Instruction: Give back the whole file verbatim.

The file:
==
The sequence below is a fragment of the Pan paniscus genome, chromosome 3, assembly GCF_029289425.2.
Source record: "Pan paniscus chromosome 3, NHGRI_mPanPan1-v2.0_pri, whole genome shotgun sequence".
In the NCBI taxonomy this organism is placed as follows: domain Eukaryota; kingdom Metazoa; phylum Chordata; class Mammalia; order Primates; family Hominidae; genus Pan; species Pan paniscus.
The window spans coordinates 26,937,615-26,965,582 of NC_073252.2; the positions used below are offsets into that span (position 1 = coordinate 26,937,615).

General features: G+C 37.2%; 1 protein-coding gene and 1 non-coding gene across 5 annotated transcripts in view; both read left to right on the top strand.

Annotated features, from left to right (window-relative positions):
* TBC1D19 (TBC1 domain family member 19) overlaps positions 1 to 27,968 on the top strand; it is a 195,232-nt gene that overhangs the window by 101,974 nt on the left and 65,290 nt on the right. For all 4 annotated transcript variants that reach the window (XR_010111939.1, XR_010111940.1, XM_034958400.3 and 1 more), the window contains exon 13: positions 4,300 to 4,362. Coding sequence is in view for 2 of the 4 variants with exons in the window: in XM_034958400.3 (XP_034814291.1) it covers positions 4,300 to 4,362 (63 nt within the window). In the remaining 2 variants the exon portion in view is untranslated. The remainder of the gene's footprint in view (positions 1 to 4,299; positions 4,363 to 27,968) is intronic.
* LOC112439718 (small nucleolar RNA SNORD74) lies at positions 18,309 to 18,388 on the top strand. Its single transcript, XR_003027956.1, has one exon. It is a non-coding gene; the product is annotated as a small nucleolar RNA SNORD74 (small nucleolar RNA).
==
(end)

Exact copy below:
The sequence below is a fragment of the Pan paniscus genome, chromosome 3, assembly GCF_029289425.2.
Source record: "Pan paniscus chromosome 3, NHGRI_mPanPan1-v2.0_pri, whole genome shotgun sequence".
In the NCBI taxonomy this organism is placed as follows: domain Eukaryota; kingdom Metazoa; phylum Chordata; class Mammalia; order Primates; family Hominidae; genus Pan; species Pan paniscus.
The window spans coordinates 26,937,615-26,965,582 of NC_073252.2; the positions used below are offsets into that span (position 1 = coordinate 26,937,615).

General features: G+C 37.2%; 1 protein-coding gene and 1 non-coding gene across 5 annotated transcripts in view; both read left to right on the top strand.

Annotated features, from left to right (window-relative positions):
* TBC1D19 (TBC1 domain family member 19) overlaps positions 1 to 27,968 on the top strand; it is a 195,232-nt gene that overhangs the window by 101,974 nt on the left and 65,290 nt on the right. For all 4 annotated transcript variants that reach the window (XR_010111939.1, XR_010111940.1, XM_034958400.3 and 1 more), the window contains exon 13: positions 4,300 to 4,362. Coding sequence is in view for 2 of the 4 variants with exons in the window: in XM_034958400.3 (XP_034814291.1) it covers positions 4,300 to 4,362 (63 nt within the window). In the remaining 2 variants the exon portion in view is untranslated. The remainder of the gene's footprint in view (positions 1 to 4,299; positions 4,363 to 27,968) is intronic.
* LOC112439718 (small nucleolar RNA SNORD74) lies at positions 18,309 to 18,388 on the top strand. Its single transcript, XR_003027956.1, has one exon. It is a non-coding gene; the product is annotated as a small nucleolar RNA SNORD74 (small nucleolar RNA).